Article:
One in eight Australian women will be diagnosed with breast cancer before the age of 85. Ninety per cent of women diagnosed will be alive in 5 years. Early detection of breast cancer while it is small and still confined to the breast provides the best chance for effective treatment.
The McGrath Foundation’s Breast Health Index Key Findings (study behind breast health behaviour/knowledge) for the second year running revealed differences between belief and reality when it comes to the nation’s breast health.
Almost three quarters (73 per cent) of Australian women believe they are breast aware, yet fewer than one in five (16 per cent) fulfil the four criteria to be classified a ‘breastpert’ which includes breast awareness, confidence to detect changes in the breast, knowledge of risk factors for cancer and behaviour in terms of frequency of checking.
The news is not all bad though, with women who have spoken to their mother about both breast awareness and puberty significantly more likely to qualify for all four criteria (26 per cent vs 16 per cent overall).
This research reinforces the need for mums to have conversations with their daughters about changes in the body and breasts when talking about puberty. By doing so, you will be helping your child develop habits to keep them healthy for life and take action to promote their own health and wellbeing.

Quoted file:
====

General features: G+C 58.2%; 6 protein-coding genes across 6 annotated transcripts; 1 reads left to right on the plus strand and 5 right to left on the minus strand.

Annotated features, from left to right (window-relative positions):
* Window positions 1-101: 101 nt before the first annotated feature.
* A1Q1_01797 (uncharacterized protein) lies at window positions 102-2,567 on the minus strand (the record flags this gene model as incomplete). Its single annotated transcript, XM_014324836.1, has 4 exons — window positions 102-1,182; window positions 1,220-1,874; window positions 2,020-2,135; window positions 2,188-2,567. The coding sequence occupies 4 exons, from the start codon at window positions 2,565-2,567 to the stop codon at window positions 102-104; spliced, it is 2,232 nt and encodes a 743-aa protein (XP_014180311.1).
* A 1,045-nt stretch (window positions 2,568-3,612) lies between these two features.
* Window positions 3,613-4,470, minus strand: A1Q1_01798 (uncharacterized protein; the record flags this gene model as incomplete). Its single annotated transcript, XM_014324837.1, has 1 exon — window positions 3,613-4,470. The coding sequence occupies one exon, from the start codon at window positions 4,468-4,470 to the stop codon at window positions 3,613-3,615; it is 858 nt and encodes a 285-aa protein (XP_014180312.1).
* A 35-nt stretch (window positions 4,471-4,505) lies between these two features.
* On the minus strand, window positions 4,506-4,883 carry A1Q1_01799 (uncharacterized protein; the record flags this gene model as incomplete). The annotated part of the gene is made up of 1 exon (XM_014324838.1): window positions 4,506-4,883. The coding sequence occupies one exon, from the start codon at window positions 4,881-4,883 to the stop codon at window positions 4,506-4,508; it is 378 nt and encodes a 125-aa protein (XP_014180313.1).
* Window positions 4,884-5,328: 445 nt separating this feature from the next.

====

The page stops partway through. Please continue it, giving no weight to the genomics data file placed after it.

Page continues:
The McGrath Foundation provides tips for how to start the breast health conversation with your teenager and an App that makes it easy to be proactive about your breast health by showing you how to check your breasts and reminding you to check each month.
Three tips to be breast aware
The McGrath Foundation’s Curve Lurve App is the easiest way to be breast aware by encouraging you to follow these three simple steps:
1. LOOK at the shape and appearance of your breasts
2. LURVE your pair by having a good feel
3. LEARN what is normal for you
To find out more about the McGrath Foundation's Curve Lurve initiative please visit: www.mcgrathfoundation.com.au/curvelurve